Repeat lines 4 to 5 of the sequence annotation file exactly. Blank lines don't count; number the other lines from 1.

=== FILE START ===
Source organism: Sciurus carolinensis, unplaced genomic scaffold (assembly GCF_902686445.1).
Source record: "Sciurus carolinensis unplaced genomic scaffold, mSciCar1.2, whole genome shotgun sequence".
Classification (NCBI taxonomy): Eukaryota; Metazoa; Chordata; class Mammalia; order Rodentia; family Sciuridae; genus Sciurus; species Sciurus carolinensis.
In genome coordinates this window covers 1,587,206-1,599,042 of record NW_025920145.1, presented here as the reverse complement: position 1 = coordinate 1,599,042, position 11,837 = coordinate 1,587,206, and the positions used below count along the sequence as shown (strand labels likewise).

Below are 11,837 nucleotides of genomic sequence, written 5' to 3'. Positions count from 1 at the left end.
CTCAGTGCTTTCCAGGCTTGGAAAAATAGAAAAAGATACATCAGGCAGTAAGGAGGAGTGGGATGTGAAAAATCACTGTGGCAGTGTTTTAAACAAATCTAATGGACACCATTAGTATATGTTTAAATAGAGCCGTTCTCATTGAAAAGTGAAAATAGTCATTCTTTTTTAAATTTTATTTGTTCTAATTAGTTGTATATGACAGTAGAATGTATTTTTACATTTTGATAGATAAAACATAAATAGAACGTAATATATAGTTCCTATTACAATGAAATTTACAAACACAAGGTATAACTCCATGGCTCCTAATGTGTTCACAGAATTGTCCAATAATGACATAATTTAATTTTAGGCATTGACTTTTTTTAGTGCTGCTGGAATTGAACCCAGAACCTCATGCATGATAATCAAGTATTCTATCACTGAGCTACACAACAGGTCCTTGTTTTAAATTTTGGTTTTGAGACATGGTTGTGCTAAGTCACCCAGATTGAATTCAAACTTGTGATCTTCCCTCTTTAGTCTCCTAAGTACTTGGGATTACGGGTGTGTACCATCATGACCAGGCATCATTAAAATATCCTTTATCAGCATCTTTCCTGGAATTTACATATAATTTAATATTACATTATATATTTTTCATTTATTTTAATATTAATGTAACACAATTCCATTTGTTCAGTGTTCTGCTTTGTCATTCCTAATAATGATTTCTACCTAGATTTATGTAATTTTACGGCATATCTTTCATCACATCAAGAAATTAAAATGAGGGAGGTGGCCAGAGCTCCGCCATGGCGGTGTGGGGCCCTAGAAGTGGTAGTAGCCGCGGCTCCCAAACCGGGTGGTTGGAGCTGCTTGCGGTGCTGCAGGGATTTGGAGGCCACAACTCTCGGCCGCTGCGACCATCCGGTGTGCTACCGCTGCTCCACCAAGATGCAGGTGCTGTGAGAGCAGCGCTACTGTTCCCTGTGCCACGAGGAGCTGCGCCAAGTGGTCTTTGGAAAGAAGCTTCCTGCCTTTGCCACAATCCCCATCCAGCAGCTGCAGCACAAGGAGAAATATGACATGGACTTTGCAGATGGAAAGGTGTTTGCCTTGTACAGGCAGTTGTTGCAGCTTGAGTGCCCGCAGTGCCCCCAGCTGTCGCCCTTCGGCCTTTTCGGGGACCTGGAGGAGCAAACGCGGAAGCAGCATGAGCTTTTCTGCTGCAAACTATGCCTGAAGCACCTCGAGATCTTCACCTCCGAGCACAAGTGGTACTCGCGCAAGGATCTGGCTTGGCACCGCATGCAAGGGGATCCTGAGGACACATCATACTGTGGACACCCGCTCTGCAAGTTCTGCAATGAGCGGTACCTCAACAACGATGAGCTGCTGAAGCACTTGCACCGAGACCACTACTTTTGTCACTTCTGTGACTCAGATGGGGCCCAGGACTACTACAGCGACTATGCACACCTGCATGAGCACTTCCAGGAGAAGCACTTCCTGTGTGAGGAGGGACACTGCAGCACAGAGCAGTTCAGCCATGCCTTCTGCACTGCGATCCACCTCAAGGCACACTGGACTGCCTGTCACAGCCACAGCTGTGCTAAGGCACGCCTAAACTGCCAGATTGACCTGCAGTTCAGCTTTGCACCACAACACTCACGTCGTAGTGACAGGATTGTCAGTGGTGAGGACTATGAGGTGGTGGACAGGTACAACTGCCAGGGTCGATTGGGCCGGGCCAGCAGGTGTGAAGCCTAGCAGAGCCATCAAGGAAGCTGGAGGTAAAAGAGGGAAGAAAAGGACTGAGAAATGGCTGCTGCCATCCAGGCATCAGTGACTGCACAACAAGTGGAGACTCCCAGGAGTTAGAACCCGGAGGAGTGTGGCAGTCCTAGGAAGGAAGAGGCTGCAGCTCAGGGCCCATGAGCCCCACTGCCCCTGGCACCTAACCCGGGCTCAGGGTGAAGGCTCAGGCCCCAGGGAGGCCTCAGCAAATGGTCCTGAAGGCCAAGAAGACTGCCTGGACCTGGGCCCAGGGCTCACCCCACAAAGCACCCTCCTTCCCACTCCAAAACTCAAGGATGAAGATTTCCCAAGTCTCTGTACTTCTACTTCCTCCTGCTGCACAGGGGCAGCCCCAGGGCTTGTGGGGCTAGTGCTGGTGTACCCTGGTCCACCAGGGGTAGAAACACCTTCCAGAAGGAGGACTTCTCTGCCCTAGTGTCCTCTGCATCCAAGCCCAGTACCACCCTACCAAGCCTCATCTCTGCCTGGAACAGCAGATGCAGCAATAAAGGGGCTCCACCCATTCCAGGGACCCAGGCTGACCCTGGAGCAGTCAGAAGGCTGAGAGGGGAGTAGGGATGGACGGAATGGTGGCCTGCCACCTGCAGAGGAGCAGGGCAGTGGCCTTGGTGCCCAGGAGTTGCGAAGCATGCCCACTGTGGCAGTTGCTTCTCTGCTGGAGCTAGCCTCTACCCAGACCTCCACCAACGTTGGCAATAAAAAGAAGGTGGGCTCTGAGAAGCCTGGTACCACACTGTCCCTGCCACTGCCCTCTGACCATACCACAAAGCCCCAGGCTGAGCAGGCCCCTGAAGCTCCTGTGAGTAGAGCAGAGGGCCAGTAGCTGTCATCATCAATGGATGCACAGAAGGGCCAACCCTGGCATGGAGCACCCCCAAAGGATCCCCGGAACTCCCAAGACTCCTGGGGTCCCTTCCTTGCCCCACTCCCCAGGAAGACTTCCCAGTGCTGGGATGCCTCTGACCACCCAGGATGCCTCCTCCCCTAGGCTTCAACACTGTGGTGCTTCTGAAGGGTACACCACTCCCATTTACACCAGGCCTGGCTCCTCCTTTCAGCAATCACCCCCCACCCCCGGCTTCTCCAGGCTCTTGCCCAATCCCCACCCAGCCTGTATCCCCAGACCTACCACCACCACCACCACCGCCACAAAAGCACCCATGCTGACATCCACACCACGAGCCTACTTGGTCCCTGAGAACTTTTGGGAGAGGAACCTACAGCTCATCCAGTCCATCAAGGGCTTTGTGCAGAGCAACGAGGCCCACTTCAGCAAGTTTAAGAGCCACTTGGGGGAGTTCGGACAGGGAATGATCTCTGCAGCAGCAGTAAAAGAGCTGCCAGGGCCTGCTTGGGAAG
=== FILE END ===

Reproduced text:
In genome coordinates this window covers 1,587,206-1,599,042 of record NW_025920145.1, presented here as the reverse complement: position 1 = coordinate 1,599,042, position 11,837 = coordinate 1,587,206, and the positions used below count along the sequence as shown (strand labels likewise).

Below are 11,837 nucleotides of genomic sequence, written 5' to 3'. Positions count from 1 at the left end.